Galatians 5: 1-16
Third Sunday after Pentecost/ July 3, 2011
Martin Laird teaches in the theology and religious studies department at Villanova University. In his book, Into the Silent Land: A Guide to the Christian Practice of Contemplation, he recounts an encounter he once had walking along open fields (probably in England). He would take this route whenever he needed to clear his head. He often saw a man walking his four Kerry blue terriers. “These were amazing dogs. Bounding energy, elastic grace, and electric speed, they coursed and leapt through open fields. It was invigorating just to watch these muscular stretches of freedom race along,” he writes. Three of the four dogs acted this way. The fourth stayed behind and, off to the side of its owner, ran in tight circles. Laird never understood why he did this; the dog had all the room in the world to leap and bound. One day he asked the owner, “Why does your dog do that? Why does it run in little circles instead of running with the others?” He explained that “before he acquired the dog, it had lived practically all its life in a cage and could only exercise by running in circles. To run meant running in tight circles.”
Laird writes that this event has stayed with him as a “powerful metaphor of the human condition.” This is how Laird puts it: “For indeed we are free, as the Psalmist insists, ‘My heart like a bird has escaped from the snare of the fowler” (Ps. 123:7). But the memory of the cage remains. And so we run in tight, little circles, even while immersed in open fields of grace and freedom.”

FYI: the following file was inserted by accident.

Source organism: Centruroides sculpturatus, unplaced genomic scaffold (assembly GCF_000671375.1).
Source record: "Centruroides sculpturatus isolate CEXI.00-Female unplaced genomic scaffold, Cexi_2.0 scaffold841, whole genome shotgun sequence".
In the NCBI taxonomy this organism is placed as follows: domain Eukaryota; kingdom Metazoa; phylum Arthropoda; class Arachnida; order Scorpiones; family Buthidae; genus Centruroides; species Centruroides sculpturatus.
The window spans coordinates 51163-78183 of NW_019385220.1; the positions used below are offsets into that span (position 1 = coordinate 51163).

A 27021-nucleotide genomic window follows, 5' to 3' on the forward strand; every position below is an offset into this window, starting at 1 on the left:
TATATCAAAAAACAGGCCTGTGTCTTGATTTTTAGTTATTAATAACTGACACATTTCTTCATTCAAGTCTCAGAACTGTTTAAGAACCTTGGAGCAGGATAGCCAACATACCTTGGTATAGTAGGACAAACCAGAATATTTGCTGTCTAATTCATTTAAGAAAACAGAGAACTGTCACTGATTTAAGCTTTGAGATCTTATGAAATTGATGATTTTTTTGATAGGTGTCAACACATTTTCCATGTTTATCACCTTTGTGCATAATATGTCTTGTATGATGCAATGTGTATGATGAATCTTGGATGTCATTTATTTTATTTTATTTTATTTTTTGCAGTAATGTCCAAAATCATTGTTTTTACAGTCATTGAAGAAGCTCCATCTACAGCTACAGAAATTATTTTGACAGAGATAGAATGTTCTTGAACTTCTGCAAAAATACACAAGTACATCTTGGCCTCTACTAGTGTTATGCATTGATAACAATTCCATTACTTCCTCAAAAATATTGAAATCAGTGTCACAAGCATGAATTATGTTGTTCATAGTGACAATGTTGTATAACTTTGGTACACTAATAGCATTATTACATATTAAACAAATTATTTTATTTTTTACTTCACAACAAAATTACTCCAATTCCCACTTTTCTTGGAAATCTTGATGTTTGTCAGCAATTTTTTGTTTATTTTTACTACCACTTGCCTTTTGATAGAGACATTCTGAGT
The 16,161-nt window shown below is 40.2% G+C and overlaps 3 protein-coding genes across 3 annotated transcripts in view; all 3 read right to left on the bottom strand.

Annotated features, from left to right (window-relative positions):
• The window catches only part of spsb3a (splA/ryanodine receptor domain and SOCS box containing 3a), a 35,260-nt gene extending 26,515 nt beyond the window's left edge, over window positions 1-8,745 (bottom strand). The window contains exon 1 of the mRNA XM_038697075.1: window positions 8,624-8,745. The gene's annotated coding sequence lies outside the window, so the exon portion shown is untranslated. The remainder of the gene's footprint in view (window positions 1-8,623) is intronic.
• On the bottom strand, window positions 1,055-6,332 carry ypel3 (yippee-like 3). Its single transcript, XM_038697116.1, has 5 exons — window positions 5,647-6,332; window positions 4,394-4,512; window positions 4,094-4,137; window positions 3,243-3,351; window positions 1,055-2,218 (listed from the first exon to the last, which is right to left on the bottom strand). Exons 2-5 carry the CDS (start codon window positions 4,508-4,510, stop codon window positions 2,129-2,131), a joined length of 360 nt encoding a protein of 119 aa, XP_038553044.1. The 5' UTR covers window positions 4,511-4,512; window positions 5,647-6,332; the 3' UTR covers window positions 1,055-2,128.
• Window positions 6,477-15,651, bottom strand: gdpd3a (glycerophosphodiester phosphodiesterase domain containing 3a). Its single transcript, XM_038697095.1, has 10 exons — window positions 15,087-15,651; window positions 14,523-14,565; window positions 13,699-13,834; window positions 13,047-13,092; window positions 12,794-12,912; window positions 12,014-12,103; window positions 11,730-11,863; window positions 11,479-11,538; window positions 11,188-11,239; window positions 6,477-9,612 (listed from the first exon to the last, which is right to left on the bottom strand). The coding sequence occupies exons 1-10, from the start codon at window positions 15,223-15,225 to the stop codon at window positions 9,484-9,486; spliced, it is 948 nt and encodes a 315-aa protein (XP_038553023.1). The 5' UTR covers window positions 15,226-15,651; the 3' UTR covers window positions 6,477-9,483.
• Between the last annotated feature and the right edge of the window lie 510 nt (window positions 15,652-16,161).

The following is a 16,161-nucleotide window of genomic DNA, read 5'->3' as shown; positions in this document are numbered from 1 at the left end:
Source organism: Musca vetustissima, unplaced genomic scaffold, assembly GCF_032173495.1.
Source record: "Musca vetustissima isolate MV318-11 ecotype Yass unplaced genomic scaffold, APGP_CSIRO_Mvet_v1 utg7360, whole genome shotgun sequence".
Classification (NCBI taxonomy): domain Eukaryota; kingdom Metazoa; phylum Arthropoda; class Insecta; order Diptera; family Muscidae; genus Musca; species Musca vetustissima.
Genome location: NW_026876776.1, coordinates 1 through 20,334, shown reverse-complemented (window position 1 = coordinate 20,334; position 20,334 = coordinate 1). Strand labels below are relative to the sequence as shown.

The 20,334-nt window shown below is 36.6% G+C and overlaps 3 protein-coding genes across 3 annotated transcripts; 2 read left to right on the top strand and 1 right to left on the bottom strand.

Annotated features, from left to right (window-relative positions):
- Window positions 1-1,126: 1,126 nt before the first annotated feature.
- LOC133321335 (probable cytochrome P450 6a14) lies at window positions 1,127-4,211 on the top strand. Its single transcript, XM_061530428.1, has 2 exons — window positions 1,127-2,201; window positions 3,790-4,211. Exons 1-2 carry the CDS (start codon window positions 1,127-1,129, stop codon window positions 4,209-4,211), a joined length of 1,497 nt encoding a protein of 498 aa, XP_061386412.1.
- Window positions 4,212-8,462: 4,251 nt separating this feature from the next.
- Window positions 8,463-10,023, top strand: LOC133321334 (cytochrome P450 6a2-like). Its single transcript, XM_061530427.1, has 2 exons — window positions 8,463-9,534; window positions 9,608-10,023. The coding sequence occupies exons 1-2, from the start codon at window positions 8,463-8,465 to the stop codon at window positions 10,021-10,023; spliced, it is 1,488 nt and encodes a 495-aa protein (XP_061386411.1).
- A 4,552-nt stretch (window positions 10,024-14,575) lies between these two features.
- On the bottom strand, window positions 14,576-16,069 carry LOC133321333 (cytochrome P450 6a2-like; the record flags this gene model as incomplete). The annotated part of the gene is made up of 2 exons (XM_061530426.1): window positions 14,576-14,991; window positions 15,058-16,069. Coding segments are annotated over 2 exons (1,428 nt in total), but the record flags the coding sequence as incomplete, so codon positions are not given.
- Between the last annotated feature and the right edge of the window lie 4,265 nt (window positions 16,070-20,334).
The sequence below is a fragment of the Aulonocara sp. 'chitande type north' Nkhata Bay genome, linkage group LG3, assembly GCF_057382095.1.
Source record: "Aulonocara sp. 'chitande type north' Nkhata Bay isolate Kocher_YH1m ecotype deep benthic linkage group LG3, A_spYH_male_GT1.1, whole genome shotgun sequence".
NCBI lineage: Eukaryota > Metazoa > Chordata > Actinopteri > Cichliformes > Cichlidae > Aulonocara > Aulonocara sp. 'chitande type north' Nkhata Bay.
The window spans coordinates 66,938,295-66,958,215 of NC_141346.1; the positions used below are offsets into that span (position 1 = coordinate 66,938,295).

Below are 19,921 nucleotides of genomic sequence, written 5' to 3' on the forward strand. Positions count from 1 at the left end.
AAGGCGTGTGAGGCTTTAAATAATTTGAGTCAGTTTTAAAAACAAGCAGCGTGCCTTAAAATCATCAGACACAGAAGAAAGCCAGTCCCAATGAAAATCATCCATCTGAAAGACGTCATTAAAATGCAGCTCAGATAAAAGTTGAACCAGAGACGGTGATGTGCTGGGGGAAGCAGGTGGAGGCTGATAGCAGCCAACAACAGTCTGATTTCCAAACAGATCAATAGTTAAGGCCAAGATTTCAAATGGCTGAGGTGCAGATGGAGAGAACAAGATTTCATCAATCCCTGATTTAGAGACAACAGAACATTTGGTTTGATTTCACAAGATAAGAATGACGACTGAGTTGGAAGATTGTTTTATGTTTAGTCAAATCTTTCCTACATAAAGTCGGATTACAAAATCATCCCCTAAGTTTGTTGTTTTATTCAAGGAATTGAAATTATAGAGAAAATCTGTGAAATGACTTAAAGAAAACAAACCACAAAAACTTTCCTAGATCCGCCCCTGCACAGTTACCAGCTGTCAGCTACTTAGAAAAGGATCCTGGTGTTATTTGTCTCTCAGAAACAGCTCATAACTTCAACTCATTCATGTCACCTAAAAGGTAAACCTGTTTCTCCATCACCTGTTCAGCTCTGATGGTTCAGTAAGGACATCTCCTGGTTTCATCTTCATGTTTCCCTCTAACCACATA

Although Laird cites Psalm 123, he could have just as easily quoted from Galatians 5. He could have easily cited Paul’s deep anguish over the plight of Christians in Galatia who, even though they had been invited by grace of Christ to live immersed in open fields of grace and freedom, prefer instead to live in tight cages of soul-crushing, life-denying legalism. That’s what Paul is getting at here in this epistle, this chapter in particular. “For freedom Christ has set us free. Stand firm, therefore, and do not submit again to a yoke of slavery” (5:1). For freedom Christ has set us free – we’ll come back to this phrase in a minute. But first, note the tense. Not some day we’ll be free in Christ. Not, if you live a certain way, behave a certain way, then you’ll be free in Christ. Now. Already, Christ has set us at liberty. It’s a present reality. And because freedom is offered to the Christian, as a priceless gift, a grace, Paul is anguished, frustrated, indeed furious with these new Christians because they’re trading freedom for slavery to a former way of living. And that former way of living was a life of legalism, a life under the Law, a religious life that believes one can curry God’s favor and acceptance by living in a certain way, behaving in a certain way, believing in a certain way.